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General Motors Has Plan For Majority Of Employees At Impacted Plants

General Motors Co (GM) on Friday said it has a plan for the majority of employees currently working at Maryland, Michigan, Ohio and Oshawa, Canada facilities that will be without product allocation beyond 2019. The news comes as GM files layoff notices with federal regulators.

GM said it has 2,700 job openings at U.S. manufacturing plants in several states, including Indiana, Ohio, Kentucky, Michigan, Tennessee and Texas. It will also be providing training and tuition assistance for affected employees.

The company noted that about 1,100 General Motors employees have already volunteered to transfer from plants where the automaker is cutting jobs to other GM factories, while 1,200 are eligible to retire.

The automaker said 2,800 hourly active U.S. workers at four American plants that will end production next year are eligible for new jobs at other plants.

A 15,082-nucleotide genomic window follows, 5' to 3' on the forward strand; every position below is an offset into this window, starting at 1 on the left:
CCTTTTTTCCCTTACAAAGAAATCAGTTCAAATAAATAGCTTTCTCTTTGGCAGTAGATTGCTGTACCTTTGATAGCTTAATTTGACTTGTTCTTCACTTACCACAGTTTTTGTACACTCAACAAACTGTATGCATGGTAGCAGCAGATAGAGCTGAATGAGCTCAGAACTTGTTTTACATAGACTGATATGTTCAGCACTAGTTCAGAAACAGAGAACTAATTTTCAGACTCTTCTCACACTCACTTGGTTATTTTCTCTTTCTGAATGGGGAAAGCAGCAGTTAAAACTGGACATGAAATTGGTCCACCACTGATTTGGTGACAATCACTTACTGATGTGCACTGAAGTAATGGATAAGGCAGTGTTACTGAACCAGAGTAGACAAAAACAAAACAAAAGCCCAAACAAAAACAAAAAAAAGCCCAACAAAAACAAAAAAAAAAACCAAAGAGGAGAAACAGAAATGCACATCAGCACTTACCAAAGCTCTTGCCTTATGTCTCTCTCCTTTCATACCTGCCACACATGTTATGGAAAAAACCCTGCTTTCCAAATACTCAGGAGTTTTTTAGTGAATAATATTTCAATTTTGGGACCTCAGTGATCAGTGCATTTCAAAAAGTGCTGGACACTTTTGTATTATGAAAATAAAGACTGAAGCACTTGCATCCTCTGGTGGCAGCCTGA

GM said salaried workers who are losing their jobs are receiving out-placement services including job search assistance, career counseling, resume writing and interview skills.

"Strong U.S. and Canadian economies enable us to provide these opportunities now as we position General Motors for long-term success," GM Chairman and CEO Mary Barra said in a statement. "Our focus remains on providing interested employees options to transition including job opportunities at other GM plants. We remain committed to working with local government officials, our unions and each individual to find appropriate opportunities for them."

In November, The U.S. President Donald Trump threatened to cut electric-vehicle and other subsidies that have benefited General Motors Co. (GM), escalating tensions with the Detroit auto maker a day after it released plans to close three assembly plants by the end of 2019, including Detroit-Hamtramck, Lordstown in Ohio and Oshawa in Ontario. The closure was expected to reduce salaried and salaried contract staff by 15 percent, about 5,600 jobs, i.e. roughly 1,500 in Hamtramck; 1,600 in Lordstown; and about 2,500 in Oshawa.

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